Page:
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Response#14 LSJ 375 - increased prison populations state...

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Response: GOING UP THE RIVER The prison industry within the United States has de-evolved from a publicly run institute into a private, capitalistic, profit driven machine. Hallinan argues that modern private prison industrial complexes are being drawn to rural areas as a viable means of economic development. He maintains that while this type of economic growth may seem attractive to small towns, it comes however with a high cost. The negative taint and stress associated with prison employment in conjunction with the inherent lack of accountability in private corporations combine to create an economic nightmare for rural communities. Like many of the arguments covered this semester, the sequence of prison development and exploitation occurs in cyclical fashion. Herbert’s lectures and earlier readings point to sentencing guidelines and moral panics as causes for high incarceration rates. In response to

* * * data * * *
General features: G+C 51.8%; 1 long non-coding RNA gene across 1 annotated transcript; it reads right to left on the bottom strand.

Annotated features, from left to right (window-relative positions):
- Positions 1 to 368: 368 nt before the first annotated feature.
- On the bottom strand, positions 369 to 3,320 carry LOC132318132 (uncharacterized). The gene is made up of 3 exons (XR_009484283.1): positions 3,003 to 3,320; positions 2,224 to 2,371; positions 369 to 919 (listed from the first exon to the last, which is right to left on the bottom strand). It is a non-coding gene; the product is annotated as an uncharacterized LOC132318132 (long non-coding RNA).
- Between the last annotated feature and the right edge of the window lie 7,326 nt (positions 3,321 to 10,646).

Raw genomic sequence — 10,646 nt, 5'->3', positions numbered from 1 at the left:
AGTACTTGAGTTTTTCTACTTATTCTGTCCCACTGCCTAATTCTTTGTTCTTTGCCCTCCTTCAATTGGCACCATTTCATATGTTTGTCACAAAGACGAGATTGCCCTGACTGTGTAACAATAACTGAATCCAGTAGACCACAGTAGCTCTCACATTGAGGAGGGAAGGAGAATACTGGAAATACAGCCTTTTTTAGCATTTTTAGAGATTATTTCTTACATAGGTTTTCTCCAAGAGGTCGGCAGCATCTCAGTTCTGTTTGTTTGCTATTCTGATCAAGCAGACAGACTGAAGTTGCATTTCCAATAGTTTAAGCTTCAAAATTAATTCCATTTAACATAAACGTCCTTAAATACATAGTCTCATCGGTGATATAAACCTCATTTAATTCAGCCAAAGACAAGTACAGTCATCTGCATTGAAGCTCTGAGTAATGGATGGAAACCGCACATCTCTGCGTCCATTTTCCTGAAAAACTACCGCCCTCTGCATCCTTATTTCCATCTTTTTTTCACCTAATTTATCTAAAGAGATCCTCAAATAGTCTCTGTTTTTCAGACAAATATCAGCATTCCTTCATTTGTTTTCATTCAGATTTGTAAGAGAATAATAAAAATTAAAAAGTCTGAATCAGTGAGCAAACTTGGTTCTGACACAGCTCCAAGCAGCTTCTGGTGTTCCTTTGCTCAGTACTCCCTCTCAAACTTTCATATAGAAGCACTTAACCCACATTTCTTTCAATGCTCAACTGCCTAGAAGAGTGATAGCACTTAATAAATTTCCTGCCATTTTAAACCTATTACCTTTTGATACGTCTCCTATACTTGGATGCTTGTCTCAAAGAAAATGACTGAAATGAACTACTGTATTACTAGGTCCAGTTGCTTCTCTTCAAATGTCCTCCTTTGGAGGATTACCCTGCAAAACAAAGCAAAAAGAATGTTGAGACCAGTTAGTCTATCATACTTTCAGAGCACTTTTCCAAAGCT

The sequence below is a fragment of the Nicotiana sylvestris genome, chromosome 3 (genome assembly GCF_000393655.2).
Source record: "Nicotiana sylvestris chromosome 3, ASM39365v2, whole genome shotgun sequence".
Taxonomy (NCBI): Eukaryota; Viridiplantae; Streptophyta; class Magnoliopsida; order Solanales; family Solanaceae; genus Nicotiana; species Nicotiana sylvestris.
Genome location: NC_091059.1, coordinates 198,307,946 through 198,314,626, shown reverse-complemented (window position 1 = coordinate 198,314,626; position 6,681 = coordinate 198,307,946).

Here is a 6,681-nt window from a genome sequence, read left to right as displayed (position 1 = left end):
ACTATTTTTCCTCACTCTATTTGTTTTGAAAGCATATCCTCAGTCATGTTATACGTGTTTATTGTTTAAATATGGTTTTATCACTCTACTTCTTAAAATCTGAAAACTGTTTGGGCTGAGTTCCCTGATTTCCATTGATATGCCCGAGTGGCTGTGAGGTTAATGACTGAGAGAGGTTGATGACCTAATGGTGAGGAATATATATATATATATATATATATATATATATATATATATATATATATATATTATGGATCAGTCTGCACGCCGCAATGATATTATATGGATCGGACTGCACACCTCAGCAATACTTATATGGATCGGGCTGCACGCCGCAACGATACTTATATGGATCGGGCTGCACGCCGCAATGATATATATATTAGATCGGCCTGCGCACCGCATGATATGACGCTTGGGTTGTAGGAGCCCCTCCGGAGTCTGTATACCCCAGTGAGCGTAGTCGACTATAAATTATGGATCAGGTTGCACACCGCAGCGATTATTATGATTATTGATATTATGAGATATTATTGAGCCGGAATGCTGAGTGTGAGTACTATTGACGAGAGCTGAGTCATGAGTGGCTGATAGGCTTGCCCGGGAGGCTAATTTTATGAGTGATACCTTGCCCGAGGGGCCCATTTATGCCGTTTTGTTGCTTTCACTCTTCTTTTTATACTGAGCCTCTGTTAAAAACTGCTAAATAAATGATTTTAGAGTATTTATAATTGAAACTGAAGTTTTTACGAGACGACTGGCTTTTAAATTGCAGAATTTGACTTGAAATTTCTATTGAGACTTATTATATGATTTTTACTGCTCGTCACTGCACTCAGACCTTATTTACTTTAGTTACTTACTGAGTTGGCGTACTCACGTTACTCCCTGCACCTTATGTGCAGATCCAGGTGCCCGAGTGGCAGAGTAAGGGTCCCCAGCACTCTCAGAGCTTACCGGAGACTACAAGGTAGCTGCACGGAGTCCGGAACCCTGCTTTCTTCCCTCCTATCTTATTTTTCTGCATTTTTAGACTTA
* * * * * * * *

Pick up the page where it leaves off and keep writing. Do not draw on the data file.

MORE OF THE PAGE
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Unformatted text preview: increased prison populations, state and federal governments have pushed capital into the development of our nation’s prison systems. Private corporations view this increased spending as a possible means for profit and thereby petition lobbyist’s to allow prison privatization. Increased privatized prison construction increases the need for larger prison populations. Thus, corporations reform low level criminal sentencing through legislative lobbying and political contributions. This compounding political and social dilemma seems a discouraging and unstoppable force. Perhaps by eliminating political contributions and reducing the effect of corporate lobbyists, we may see a decrease in this type of government spending. However, change in this political arena appears inopportune in that those responsible for oversight are participants directly benefiting from its continued practice....
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